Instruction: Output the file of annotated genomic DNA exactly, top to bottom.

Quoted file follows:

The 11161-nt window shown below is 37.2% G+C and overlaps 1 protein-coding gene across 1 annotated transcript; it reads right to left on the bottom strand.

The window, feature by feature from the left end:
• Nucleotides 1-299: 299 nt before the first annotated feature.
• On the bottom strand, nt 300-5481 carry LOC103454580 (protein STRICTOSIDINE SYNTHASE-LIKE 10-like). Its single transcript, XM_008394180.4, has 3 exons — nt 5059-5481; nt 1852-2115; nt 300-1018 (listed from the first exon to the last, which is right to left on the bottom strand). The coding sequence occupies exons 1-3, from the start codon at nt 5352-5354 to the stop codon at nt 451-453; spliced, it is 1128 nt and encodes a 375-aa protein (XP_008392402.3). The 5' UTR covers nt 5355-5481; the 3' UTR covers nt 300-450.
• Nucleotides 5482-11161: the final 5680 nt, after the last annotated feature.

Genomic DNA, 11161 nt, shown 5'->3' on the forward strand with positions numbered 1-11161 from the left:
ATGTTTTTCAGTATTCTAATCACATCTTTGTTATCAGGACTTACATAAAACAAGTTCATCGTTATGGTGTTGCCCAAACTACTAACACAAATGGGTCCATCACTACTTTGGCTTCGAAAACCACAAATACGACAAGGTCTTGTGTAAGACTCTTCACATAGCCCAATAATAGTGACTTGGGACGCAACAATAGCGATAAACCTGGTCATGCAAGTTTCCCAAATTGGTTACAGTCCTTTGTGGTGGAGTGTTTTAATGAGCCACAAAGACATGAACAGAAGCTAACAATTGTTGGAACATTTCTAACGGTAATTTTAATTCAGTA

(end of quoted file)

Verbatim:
The 11161-nt window shown below is 37.2% G+C and overlaps 1 protein-coding gene across 1 annotated transcript; it reads right to left on the bottom strand.

The window, feature by feature from the left end:
• Nucleotides 1-299: 299 nt before the first annotated feature.
• On the bottom strand, nt 300-5481 carry LOC103454580 (protein STRICTOSIDINE SYNTHASE-LIKE 10-like). Its single transcript, XM_008394180.4, has 3 exons — nt 5059-5481; nt 1852-2115; nt 300-1018 (listed from the first exon to the last, which is right to left on the bottom strand). The coding sequence occupies exons 1-3, from the start codon at nt 5352-5354 to the stop codon at nt 451-453; spliced, it is 1128 nt and encodes a 375-aa protein (XP_008392402.3). The 5' UTR covers nt 5355-5481; the 3' UTR covers nt 300-450.
• Nucleotides 5482-11161: the final 5680 nt, after the last annotated feature.

Genomic DNA, 11161 nt, shown 5'->3' on the forward strand with positions numbered 1-11161 from the left:
ATGTTTTTCAGTATTCTAATCACATCTTTGTTATCAGGACTTACATAAAACAAGTTCATCGTTATGGTGTTGCCCAAACTACTAACACAAATGGGTCCATCACTACTTTGGCTTCGAAAACCACAAATACGACAAGGTCTTGTGTAAGACTCTTCACATAGCCCAATAATAGTGACTTGGGACGCAACAATAGCGATAAACCTGGTCATGCAAGTTTCCCAAATTGGTTACAGTCCTTTGTGGTGGAGTGTTTTAATGAGCCACAAAGACATGAACAGAAGCTAACAATTGTTGGAACATTTCTAACGGTAATTTTAATTCAGTA